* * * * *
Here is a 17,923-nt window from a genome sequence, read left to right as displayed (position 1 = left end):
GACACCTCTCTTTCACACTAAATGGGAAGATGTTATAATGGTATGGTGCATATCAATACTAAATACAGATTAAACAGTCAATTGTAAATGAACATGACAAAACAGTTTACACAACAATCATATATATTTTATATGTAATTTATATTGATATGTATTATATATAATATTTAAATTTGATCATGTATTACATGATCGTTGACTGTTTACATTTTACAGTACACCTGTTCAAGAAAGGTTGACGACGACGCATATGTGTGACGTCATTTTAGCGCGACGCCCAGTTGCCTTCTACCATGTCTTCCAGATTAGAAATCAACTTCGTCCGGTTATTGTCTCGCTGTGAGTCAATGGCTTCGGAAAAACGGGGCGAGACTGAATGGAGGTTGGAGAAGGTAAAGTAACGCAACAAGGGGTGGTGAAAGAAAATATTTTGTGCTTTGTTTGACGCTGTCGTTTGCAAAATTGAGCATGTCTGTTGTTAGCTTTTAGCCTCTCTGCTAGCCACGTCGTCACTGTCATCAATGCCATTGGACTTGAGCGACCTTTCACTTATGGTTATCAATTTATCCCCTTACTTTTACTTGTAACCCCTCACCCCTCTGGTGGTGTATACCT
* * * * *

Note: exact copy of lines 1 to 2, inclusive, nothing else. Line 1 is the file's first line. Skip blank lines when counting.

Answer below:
Here is a 17,923-nt window from a genome sequence, read left to right as displayed (position 1 = left end):
GACACCTCTCTTTCACACTAAATGGGAAGATGTTATAATGGTATGGTGCATATCAATACTAAATACAGATTAAACAGTCAATTGTAAATGAACATGACAAAACAGTTTACACAACAATCATATATATTTTATATGTAATTTATATTGATATGTATTATATATAATATTTAAATTTGATCATGTATTACATGATCGTTGACTGTTTACATTTTACAGTACACCTGTTCAAGAAAGGTTGACGACGACGCATATGTGTGACGTCATTTTAGCGCGACGCCCAGTTGCCTTCTACCATGTCTTCCAGATTAGAAATCAACTTCGTCCGGTTATTGTCTCGCTGTGAGTCAATGGCTTCGGAAAAACGGGGCGAGACTGAATGGAGGTTGGAGAAGGTAAAGTAACGCAACAAGGGGTGGTGAAAGAAAATATTTTGTGCTTTGTTTGACGCTGTCGTTTGCAAAATTGAGCATGTCTGTTGTTAGCTTTTAGCCTCTCTGCTAGCCACGTCGTCACTGTCATCAATGCCATTGGACTTGAGCGACCTTTCACTTATGGTTATCAATTTATCCCCTTACTTTTACTTGTAACCCCTCACCCCTCTGGTGGTGTATACCT